4) Read temperature using JSON Path. After we call the Yahoo API, we have the weather response as JSON. I used the excellent online JSON Path Evaluator to construct the JSON Path to read the temperature from the Yahoo response into an Attribute called "temperature":


5) Create temperature lookup request. The next step is to use a "Set Message" filter to take the temperature from the Yahoo JSON response (which we've just read using JSON Path) and place it into a SOAP request to the Fahrenheit-Celsius conversion Web Service, as shown below:



6) Set HTTP Verb to POST. This is another "Set HTTP Verb" filter, this time setting the verb to "POST" because we are about to POST our new SOAP request to the W3 Schools Web Service.



7) Connect to Temperature Conversion Service. This is a "Connect to URL" filter, which contains the URL we want to POST to.


8) Retrieve Celsius temp from message. This is a "Retrieve from Message" filter which uses XPath to read the Celsius value from the SOAP response. To use the XPath Wizard, click on the little magic wand icon, and open a stored example of the SOAP response. I show the configuration for this below:


9) Return Response. This is a "Set Message" filter, and you can see it takes the ${temperature} attribute from the XPath in Step 8, with the Zipcode we read from the Query-String in Step 1:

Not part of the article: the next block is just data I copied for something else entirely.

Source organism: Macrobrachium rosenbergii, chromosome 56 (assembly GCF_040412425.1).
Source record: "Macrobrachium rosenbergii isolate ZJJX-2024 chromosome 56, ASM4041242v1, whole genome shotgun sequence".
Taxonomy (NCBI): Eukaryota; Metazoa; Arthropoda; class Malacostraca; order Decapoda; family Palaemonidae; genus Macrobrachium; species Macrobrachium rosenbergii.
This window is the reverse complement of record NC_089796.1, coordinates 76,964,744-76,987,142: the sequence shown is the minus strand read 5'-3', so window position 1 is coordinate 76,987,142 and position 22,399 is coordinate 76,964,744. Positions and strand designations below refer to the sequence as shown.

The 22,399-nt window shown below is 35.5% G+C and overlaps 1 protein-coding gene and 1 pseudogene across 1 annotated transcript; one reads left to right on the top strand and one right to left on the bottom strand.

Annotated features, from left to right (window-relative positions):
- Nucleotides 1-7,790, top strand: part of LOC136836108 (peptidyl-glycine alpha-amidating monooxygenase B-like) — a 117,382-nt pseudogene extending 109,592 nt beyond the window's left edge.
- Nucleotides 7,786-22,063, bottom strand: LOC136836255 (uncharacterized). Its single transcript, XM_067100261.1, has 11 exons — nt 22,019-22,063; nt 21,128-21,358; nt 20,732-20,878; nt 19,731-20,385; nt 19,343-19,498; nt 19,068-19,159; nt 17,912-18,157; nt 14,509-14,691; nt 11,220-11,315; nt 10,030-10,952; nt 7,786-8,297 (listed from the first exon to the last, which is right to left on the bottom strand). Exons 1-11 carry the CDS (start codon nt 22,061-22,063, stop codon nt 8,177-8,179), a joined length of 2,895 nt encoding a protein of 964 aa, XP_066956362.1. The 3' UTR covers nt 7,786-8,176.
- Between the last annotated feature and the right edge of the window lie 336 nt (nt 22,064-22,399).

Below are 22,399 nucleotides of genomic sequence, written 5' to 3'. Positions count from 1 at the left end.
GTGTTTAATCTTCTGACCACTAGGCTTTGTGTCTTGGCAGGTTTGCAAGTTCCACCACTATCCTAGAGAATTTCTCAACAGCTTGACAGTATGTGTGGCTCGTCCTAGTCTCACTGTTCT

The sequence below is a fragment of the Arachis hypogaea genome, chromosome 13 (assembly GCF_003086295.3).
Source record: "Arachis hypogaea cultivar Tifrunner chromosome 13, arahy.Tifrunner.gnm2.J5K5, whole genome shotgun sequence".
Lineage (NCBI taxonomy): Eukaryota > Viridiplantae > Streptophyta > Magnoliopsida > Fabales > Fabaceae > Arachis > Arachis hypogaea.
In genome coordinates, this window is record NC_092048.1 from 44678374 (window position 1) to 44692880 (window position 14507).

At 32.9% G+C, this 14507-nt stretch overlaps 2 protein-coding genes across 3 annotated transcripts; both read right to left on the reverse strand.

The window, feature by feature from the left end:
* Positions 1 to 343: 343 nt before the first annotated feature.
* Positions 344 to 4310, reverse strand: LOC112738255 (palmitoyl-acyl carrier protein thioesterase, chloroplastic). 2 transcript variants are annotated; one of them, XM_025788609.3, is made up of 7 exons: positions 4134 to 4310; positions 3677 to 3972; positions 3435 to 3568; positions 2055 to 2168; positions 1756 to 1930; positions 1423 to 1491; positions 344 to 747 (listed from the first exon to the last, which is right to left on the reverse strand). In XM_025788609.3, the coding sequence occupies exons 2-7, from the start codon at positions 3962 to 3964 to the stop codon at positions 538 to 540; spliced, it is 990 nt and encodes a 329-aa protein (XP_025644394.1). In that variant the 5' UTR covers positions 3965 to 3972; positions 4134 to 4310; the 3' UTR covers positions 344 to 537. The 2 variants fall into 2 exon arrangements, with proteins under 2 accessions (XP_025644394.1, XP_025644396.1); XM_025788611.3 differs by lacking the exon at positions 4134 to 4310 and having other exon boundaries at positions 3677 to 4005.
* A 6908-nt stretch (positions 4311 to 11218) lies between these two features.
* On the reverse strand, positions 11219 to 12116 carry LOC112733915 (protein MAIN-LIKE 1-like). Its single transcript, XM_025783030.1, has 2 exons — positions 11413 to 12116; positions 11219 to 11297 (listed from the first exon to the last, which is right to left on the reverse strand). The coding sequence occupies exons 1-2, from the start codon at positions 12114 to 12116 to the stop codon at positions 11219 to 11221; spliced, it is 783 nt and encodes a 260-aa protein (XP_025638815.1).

I wire up the circuit to a path of "/orchestration", like so:


This means that whenever a request comes in to "/orchestration", my circuit is run.

I can call circuit simply from a browser like so:


You can see it's just over 8C in Boston right now. Balmy, compared to a couple of weeks ago.

Using the Vordel Manager on port 8090 of an API Server instance, I can see each request go through, and click on "Show" buttons to see the actual messages and response.


You can see above that there are three request-response pairs:

1) From the Browser to the API Server
2) From the API Server to the Yahoo REST/JSON Weather API
3) From the API Server to the W3 Schools SOAP Web Service to convert from Fahrenheit to Celsius.

So, what we've seen here is that you can orchestrate two requests, one to a REST API and another to a SOAP Web Service, using the Axway/Vordel API Server. Note that the second request overwrites the initial response (if you want to keep a copy of the first response, use a "Store" filter and then use "Restore" to restore the message later).

For more info about the Axway/Vordel API Server, email [email protected]

Read the original blog entry...